(Podcast recorded and edited by Daniel J. Rowe, Show notes by Eric Jean)

Stay in touch, Brawlers!

Follow @TheBardBrawl on Twitter.

Like our Facebook page.

Email the Bard Brawl at bardbrawl@gmail.com

BB: Merchant of Venice, Act V

13 Jul

We did it! We’ve finished recording our first complete play!

Welcome to the Bard Brawl’s fifth and final episode of The Merchant of Venice.

Listen to the podcast here.

Download the podcast.

Bard Brawlers for this act are (Clockwise from top left) Melissa Myers, John dit Jack, Stephanie E.M. Coleman, Eric Jean and Daniel J. Rowe

The final act of The Merchant of Venice has only one scene in which all of the loose ends and threads get tied up. Portia and Nerissa beat Bassanio, Gratiano and Antonio back to Belmont. After the couples are reunited, the women ask for the rings which they gave their husbands back in act III, scene 2. Awkwardness and humour ensue as the women sweat their husbands for giving away their rings to the doctor and his clerk. Portia and Nerissa even go so far as to suggest to Bassanio and Gratiano that they’ve been sleeping with these men seeing as they had the rings which the ladies gave their husbands. In the end, they give the rings back to their husbands but only after Antonio offers himself up once again as surety for the sincerity of Bassanio’s and Gratiano’s wedding vows.

After the high-stakes, high-tension court scene of act IV, act V can seem like a bit of a letdown: each of the three couples are happily reunited once again on stage, and Antonio learns, that because some of his ships have made it back to port, he’s not going to spend the rest of his days totally broke. Since we know (because we’re in on the gender-swapping disguise game) that the boys are not really in trouble, there just doesn’t seem to be that much at stake. There’s just no way Shakespeare’s going to write a comedy and not give us our three weddings, right? However, that doesn’t mean that all of these weddings have to be created equal.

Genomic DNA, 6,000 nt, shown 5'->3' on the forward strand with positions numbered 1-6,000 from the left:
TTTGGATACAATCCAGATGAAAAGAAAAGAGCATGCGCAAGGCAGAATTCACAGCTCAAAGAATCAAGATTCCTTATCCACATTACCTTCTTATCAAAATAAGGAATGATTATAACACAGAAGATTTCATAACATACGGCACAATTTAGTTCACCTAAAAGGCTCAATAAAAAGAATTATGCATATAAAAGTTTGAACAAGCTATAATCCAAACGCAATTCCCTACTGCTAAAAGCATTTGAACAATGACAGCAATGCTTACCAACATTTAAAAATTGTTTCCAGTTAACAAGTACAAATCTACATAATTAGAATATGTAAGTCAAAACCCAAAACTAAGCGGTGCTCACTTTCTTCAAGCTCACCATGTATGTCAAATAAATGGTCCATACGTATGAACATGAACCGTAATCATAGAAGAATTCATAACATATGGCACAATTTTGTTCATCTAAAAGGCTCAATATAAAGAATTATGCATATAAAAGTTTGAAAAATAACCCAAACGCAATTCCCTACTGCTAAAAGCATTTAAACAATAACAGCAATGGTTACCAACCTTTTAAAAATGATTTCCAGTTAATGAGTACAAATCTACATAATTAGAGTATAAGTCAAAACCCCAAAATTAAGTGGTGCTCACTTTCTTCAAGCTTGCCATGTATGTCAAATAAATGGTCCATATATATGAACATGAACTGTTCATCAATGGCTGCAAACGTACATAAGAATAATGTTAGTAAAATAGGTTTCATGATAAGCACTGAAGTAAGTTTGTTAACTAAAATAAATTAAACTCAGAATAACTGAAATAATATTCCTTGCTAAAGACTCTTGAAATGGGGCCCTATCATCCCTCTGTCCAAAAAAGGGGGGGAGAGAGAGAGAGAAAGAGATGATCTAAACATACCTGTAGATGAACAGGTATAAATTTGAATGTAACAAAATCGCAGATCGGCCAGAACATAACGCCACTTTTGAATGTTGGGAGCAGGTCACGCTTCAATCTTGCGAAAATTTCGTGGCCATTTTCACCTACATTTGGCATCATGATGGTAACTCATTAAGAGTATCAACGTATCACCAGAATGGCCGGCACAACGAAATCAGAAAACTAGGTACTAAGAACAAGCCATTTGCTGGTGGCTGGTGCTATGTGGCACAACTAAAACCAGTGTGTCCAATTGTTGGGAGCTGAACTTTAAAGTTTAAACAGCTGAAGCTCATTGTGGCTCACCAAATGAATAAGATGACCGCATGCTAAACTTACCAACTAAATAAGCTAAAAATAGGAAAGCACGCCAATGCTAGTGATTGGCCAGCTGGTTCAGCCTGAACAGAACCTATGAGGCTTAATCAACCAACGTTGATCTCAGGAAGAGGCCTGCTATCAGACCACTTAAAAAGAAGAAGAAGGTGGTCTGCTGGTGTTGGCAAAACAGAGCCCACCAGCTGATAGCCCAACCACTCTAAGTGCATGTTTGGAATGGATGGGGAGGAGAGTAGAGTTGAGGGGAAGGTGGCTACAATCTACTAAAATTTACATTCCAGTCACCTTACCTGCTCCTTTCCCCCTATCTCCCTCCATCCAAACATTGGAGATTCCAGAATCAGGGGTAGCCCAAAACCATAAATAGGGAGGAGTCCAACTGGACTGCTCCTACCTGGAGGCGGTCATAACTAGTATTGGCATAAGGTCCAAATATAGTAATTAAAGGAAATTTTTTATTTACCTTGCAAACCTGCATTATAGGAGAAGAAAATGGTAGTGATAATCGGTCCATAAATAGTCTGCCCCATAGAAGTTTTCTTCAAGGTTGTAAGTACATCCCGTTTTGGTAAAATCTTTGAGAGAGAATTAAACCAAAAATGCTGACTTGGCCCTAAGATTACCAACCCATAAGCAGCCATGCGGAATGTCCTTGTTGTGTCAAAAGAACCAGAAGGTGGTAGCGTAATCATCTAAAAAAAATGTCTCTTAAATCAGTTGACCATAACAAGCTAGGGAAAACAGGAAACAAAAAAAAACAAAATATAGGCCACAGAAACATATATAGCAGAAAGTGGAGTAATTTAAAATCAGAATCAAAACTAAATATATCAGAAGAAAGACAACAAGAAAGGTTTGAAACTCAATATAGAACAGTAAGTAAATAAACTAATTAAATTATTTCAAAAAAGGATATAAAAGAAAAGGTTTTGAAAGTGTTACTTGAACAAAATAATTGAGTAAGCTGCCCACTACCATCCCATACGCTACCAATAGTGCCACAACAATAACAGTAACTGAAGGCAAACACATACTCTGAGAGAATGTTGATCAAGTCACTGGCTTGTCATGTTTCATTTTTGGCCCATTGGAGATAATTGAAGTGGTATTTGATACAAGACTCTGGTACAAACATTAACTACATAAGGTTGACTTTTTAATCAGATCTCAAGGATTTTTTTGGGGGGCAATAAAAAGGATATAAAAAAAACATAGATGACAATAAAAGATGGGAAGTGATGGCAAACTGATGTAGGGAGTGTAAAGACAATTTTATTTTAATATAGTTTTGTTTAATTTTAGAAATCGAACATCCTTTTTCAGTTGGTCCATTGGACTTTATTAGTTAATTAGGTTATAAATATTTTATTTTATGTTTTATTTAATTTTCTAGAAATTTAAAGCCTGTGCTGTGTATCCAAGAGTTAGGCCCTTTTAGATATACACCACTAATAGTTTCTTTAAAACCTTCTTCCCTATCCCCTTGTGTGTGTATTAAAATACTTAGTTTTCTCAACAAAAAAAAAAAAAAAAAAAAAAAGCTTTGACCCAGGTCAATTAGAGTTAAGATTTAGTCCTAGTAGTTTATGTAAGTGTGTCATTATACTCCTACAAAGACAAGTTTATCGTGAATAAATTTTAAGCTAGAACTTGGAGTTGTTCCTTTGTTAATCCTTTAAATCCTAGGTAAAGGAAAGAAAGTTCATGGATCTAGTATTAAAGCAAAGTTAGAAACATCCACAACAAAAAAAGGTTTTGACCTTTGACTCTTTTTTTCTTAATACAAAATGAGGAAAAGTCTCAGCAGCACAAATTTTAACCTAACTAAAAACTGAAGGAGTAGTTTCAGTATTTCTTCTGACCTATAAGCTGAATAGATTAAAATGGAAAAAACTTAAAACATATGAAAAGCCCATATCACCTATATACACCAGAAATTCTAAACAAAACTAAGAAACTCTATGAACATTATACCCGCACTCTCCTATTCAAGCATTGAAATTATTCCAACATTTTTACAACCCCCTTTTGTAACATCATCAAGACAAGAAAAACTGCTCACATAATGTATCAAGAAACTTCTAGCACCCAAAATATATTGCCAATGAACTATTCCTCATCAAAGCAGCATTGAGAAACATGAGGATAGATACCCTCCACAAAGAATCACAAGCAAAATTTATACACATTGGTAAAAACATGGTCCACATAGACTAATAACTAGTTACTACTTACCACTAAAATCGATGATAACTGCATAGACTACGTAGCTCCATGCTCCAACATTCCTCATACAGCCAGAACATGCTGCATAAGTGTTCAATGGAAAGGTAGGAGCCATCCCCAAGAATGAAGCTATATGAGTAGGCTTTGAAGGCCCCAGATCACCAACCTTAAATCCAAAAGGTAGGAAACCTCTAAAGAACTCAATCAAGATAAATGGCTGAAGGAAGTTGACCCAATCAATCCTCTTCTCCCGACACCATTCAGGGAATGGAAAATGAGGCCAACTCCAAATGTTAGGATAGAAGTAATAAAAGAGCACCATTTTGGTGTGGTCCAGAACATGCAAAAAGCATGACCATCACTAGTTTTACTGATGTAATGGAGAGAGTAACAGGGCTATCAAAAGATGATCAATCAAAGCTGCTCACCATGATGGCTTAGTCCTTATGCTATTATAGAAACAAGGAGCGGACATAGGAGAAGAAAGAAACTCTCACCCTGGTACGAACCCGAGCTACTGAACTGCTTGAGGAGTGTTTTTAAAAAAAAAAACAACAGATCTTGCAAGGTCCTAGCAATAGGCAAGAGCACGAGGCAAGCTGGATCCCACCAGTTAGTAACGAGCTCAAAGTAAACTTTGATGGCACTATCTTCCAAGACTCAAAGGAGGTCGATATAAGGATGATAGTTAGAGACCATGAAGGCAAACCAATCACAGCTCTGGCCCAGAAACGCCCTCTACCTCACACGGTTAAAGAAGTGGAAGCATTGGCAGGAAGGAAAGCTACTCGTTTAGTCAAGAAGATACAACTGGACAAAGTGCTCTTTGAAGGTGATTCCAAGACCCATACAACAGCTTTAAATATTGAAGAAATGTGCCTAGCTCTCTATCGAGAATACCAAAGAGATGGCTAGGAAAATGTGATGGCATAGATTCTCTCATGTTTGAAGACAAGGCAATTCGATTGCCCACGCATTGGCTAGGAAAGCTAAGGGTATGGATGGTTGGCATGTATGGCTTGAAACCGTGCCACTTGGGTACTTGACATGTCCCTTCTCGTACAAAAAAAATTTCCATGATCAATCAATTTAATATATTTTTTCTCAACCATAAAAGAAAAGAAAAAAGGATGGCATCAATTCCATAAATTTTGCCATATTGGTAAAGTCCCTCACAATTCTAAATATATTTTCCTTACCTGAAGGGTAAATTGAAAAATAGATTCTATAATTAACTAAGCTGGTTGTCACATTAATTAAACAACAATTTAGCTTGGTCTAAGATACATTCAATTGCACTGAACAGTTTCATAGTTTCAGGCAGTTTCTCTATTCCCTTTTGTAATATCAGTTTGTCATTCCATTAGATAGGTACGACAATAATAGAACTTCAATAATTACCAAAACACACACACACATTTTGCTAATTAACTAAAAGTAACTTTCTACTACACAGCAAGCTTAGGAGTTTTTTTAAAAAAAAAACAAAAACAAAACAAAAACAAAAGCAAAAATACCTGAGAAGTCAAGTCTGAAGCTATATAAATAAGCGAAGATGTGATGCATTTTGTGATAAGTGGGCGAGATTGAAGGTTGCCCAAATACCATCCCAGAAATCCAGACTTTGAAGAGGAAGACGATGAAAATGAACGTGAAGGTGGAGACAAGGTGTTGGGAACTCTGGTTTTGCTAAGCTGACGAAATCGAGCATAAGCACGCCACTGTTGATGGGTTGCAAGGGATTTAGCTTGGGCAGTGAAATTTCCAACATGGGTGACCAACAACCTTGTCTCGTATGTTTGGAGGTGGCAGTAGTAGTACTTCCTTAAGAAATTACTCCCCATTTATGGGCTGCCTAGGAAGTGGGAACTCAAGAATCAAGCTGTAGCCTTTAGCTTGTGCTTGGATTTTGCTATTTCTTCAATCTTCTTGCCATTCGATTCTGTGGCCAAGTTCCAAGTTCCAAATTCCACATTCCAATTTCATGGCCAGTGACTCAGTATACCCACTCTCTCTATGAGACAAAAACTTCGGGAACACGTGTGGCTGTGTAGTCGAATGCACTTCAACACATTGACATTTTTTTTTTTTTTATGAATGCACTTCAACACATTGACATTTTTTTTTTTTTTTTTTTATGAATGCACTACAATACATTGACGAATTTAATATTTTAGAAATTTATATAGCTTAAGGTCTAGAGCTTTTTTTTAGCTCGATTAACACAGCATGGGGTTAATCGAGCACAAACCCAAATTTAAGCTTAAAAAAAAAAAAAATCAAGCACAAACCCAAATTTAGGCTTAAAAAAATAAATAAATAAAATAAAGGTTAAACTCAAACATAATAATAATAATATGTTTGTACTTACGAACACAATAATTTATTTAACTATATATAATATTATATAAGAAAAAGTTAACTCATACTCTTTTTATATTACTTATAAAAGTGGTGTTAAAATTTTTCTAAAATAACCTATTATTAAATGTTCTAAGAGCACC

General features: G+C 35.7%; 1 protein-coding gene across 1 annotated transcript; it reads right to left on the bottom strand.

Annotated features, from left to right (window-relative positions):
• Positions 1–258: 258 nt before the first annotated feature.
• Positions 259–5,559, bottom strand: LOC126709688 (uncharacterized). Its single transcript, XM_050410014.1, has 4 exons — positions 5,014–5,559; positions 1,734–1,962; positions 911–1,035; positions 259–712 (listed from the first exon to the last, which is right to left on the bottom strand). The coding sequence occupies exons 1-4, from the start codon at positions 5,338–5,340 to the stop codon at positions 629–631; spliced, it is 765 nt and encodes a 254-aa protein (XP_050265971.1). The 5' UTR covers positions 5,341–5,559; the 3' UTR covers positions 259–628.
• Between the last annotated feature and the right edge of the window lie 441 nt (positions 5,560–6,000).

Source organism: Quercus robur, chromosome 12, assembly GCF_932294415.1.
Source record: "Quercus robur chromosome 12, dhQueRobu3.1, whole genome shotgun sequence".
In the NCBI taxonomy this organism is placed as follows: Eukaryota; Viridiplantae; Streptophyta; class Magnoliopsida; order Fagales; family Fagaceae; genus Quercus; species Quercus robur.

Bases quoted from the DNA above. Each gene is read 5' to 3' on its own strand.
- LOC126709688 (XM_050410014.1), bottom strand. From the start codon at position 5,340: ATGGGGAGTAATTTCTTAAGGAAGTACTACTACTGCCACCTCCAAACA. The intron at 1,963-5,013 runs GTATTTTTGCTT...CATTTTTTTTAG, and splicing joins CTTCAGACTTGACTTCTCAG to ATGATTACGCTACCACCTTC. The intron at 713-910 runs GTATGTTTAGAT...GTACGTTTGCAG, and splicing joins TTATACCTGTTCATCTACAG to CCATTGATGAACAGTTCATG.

Gratiano and Nerissa are clearly a doubling of the Bassanio and Portia couple, once removed from true nobility (Portia is the lady, Nerissa the maid, after all). The play seems to believe that they’ll live happily together as one big happy sitcom family (it’s hard to imagine that they would have kicked Antonio out to starve if he’d ended up penniless). But what about Lorenzo and Jessica in all of this?

I mentioned in an earlier post that Shakespeare gives us some hints that Lorenzo and Jessica’s relationship may not be all it promises to be (and that it’s probably Lorenzo’s fault). As act V opens, the couple sits outside of idyllic Belmont, gazing up at the moon. Lorenzo and Jessica compare their love story to those of other well-known literary love affairs.

Here’s the list of allusions:

  • Troilus and Cressida: Troilus and Cressida fall in love during the Trojan war but Cressida is traded to Diomedes. Cressida knows she’ll have to submit in the hopes of saving her people. Troilus renounces his love for her as a result.
  • Pyramus and Thisbe: Two lovers enemy household are forbidden to marry. They set up a meeting place. When Pyramus arrives he thinks that Thisbe was killed by a lion so he falls on his sword. Thisbe arrives later, sees him dead, then kills herself as well. (Sound familiar?)
  • Dido and Aeneas: In his travels, Aeneas arrives in Carthage and woos Dido. Soon afterwards, he leaves Carthage never to return. Dido kills herself by throwing herself into a pyre.
  • Medea and Jason: Jason promises to marry Medea in exchange for some help getting the Golden Fleece. He leaves her in the lurch and marries another woman instead.

Will Jessica and Lorenzo take their place among these infamous couples? Jessica certainly seems to think so, and she compares Lorenzo to all of these infamous lovers, casting herself as the victim of a faithless lover’s promise.

Lorenzo’s love of music (which in this context likely means poetry) is telling. He sees his relationship with Jessica in poetic terms, is inattentive to the actual words, the weight, behind these stories. (Remember that Bassanio, the successful suitor, reasons that love is purchased by the weight and passes the test because of it.) While Lorenzo can afford to make promises lightly in love, to pursue it as though it were just another beautiful story, Jessica cannot afford to be so light-hearted with her affections. When we consider the potential consequences to Jessica should Lorenzo choose to abandon her, we can understand why her last line is “I am never merry when I hear sweat music.” She – like many women before and since – has been fooled by Lorenzo’s music. She’s worried about what will happen when the music stops.

So with that, we close the book on The Merchant of Venice but feel free to leave us some comments. We’d love to hear from you.

Next week, we change gears and tackle our next play, Coriolanus.

Stay in touch, Brawlers!

Follow @TheBardBrawl on Twitter.

Like our Facebook page.

Email the Bard Brawl at bardbrawl@gmail.com